On the 31st of March 2021, The Regional Administrative Court of Campania (Third Section) amongst other things held, that good faith can save the new owner from a demolition order on account of irregularities which happened years earlier which the Municipality had not noticed until recently.
The dispute arose between the Municipality and a citizen who bought a property on the top floor and a basement garage in 2019, both forming part of a condominium building located in Torre del Greco, Italy. The new owner filed an appeal against the Municipality to cancel the two demolition orders served upon him in 2019 ordering the demolition within ninety days (90) of the unit and a basement room used as a garage. These orders were sent pursuant to paragraph two of article 31 of the Presidential Decree of 6th June 2001, n. 380 which obliges the owner responsible for the irregularities to either remove or demolish the building in question. In this case, the Municipality alleged that the two units were illegally built in breach of the building permit issued on the 27th of February, 1962.
The owner challenged these demolition orders on account of several breaches of the law and article 1375 of the Italian Civil Code which addresses the principle that the parties shall perform in good faith the obligations set out under a contract. He based his second ground of appeal on the alleged abuse of power of the Municipality due to absolute lack of investigation and motivation.
In relation to the second ground for appeal, TAR Campania held that when a repressive measure is adopted years after the construction of the works, a ‘motivazione rafforzata’ is required that takes into account the weighing up of opposing interests: that of the owner of the asset to the conservation and use of the asset and that of the Administration to restore the legality compromised by the abuse.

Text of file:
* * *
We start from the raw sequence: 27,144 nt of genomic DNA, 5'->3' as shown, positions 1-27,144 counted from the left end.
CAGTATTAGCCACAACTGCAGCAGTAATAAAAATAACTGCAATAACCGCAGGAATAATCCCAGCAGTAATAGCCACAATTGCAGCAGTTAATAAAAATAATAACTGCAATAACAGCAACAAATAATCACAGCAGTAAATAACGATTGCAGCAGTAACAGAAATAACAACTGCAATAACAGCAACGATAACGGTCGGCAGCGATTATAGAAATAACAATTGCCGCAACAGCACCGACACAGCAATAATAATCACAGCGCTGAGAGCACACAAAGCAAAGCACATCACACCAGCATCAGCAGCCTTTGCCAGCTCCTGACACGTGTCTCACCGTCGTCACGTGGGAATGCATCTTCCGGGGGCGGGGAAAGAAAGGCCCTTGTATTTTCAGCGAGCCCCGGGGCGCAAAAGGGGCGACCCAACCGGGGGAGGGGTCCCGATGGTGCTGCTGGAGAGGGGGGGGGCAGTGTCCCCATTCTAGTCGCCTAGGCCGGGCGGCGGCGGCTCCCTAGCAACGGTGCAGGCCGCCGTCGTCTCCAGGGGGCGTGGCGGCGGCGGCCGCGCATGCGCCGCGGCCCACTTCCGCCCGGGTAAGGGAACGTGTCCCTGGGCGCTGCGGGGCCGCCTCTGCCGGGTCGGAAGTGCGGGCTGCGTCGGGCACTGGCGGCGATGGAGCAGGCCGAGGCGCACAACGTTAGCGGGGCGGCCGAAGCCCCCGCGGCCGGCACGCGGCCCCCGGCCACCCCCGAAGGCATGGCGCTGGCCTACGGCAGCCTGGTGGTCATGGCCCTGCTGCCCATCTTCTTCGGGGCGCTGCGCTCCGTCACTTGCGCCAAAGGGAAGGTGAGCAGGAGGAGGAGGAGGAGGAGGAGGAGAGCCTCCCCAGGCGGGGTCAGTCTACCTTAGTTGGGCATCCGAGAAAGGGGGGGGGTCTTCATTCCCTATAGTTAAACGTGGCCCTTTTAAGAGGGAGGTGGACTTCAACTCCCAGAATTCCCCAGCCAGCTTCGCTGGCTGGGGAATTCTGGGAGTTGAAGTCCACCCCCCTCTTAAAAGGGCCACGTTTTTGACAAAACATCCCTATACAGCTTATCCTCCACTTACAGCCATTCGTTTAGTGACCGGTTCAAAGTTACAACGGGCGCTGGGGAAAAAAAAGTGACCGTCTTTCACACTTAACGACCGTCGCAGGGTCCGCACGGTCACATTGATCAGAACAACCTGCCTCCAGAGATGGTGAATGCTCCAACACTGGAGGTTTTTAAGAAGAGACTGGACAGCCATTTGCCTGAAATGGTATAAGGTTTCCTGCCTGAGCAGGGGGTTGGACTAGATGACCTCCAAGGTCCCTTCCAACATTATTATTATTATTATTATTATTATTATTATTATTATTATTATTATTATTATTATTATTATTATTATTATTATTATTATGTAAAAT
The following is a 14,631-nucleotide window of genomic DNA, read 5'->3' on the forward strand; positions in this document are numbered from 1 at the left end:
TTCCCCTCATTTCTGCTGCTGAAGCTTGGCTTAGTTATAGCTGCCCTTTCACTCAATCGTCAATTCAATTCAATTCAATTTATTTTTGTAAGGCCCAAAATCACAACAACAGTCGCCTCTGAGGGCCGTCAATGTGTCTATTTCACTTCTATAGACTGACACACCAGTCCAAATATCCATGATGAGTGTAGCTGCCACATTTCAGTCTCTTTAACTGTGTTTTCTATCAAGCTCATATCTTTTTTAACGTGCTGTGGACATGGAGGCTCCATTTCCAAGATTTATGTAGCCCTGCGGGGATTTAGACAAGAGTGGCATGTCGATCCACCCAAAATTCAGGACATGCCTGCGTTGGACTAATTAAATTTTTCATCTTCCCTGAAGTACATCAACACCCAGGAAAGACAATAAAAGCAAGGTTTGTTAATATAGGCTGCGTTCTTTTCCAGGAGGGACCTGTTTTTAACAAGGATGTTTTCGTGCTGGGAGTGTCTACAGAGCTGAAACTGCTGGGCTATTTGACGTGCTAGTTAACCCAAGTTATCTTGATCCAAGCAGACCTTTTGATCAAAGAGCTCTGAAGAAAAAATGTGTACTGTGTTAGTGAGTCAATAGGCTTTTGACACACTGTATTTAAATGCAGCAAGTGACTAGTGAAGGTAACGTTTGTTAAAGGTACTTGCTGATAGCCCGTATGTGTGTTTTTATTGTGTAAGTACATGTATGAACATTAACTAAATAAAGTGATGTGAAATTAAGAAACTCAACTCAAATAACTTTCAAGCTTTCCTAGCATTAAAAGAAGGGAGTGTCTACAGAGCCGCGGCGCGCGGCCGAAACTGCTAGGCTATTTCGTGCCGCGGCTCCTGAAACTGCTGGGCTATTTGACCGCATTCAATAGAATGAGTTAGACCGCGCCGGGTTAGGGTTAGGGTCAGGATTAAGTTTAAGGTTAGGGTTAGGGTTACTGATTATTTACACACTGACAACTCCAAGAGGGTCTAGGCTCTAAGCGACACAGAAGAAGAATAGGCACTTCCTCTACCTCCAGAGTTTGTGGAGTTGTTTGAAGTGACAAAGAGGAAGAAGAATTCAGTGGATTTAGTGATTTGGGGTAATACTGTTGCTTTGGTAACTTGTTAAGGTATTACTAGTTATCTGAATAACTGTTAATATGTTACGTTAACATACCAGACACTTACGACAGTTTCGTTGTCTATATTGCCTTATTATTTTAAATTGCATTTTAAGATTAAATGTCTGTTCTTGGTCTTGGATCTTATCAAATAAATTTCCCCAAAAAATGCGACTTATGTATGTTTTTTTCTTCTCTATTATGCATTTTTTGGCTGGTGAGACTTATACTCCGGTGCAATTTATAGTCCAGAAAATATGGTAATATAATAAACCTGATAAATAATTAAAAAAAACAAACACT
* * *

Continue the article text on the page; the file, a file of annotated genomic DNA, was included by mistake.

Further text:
The evidence brought forward by the appellant was sufficient to assert the Court’s decision that the position of the owner was one of absolute good faith. For this reason, the new owner could not be found guilty of building irregularities, since the abuses stemming from such works were carried out in the 1960’s, almost sixty years had elapsed from the moment of completion of the disputed works and the adoption of the sanctions in 2019. Moreover, after the final deed of sale the owner did not carry out any works in the units subject to the demolition order. In addition, the presence of the building permit 1316/1962 which was never cancelled or revoked asserted the legitimacy of the owner’s purchase. Lastly, the Municipality not only failed to contest the legitimacy of the building permit for sixty years but also reaped benefits from local taxes and duties, as well as gave permission to the condominium to renovate the building by giving out the relevant qualifications in 2002.
On that account, the Court held that the condominium building consisting of six floors, the mezzanine floor and basement used as car shelter cannot be considered as entirely illegal. The comparison of the state of the property with the cadastral plan presented on 19th of December of 1964 merely shows a different internal distribution. Moreover, the aforementioned title contained the manufacturer’s declaration stating that the condominium building was built in execution of licence no. 1316/1962.
Therefore, the Court concluded that the demolition orders in question lacked an adequate investigation and documentation.
The Court then proceeded by quoting from applicable authoritative jurisprudence to underline the importance of substantiating the demolition order by providing adequate reasons and motivation.
This decision is being noted for the relevance of certain legal arguments made and not necessarily because the same principles are applicable in a local context. Yet we feel that the matters discussed before the TAR of the Campania Region may shed some light on similar circumstances which we may at times encounter locally.